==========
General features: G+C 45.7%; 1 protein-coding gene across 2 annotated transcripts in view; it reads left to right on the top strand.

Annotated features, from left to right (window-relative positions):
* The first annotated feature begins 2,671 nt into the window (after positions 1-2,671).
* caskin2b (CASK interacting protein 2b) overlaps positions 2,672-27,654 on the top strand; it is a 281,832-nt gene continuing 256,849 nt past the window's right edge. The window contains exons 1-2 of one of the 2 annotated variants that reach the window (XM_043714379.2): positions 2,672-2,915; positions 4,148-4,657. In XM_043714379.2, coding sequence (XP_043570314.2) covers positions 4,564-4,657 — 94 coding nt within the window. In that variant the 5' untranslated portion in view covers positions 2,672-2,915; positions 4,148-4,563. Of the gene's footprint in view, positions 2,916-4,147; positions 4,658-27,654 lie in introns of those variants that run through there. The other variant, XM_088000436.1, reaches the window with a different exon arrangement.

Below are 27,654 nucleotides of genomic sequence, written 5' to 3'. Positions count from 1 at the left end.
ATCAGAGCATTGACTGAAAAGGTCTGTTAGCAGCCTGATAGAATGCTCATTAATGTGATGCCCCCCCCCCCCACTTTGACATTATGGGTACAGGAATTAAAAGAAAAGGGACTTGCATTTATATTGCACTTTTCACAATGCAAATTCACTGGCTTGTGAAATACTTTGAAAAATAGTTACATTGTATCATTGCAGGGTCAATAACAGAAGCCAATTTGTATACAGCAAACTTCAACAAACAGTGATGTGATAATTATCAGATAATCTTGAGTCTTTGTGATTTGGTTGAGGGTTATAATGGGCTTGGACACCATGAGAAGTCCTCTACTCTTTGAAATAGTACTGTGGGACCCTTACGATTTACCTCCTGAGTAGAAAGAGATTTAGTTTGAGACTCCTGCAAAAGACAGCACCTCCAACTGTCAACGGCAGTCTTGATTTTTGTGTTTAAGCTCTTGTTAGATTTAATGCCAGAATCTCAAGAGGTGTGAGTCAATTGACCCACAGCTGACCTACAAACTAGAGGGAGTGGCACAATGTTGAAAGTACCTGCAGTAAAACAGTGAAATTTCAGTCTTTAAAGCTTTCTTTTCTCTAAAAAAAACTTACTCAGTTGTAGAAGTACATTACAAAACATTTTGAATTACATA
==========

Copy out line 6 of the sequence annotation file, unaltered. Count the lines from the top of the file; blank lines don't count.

ATCAGAGCATTGACTGAAAAGGTCTGTTAGCAGCCTGATAGAATGCTCATTAATGTGATGCCCCCCCCCCCCACTTTGACATTATGGGTACAGGAATTAAAAGAAAAGGGACTTGCATTTATATTGCACTTTTCACAATGCAAATTCACTGGCTTGTGAAATACTTTGAAAAATAGTTACATTGTATCATTGCAGGGTCAATAACAGAAGCCAATTTGTATACAGCAAACTTCAACAAACAGTGATGTGATAATTATCAGATAATCTTGAGTCTTTGTGATTTGGTTGAGGGTTATAATGGGCTTGGACACCATGAGAAGTCCTCTACTCTTTGAAATAGTACTGTGGGACCCTTACGATTTACCTCCTGAGTAGAAAGAGATTTAGTTTGAGACTCCTGCAAAAGACAGCACCTCCAACTGTCAACGGCAGTCTTGATTTTTGTGTTTAAGCTCTTGTTAGATTTAATGCCAGAATCTCAAGAGGTGTGAGTCAATTGACCCACAGCTGACCTACAAACTAGAGGGAGTGGCACAATGTTGAAAGTACCTGCAGTAAAACAGTGAAATTTCAGTCTTTAAAGCTTTCTTTTCTCTAAAAAAAACTTACTCAGTTGTAGAAGTACATTACAAAACATTTTGAATTACATA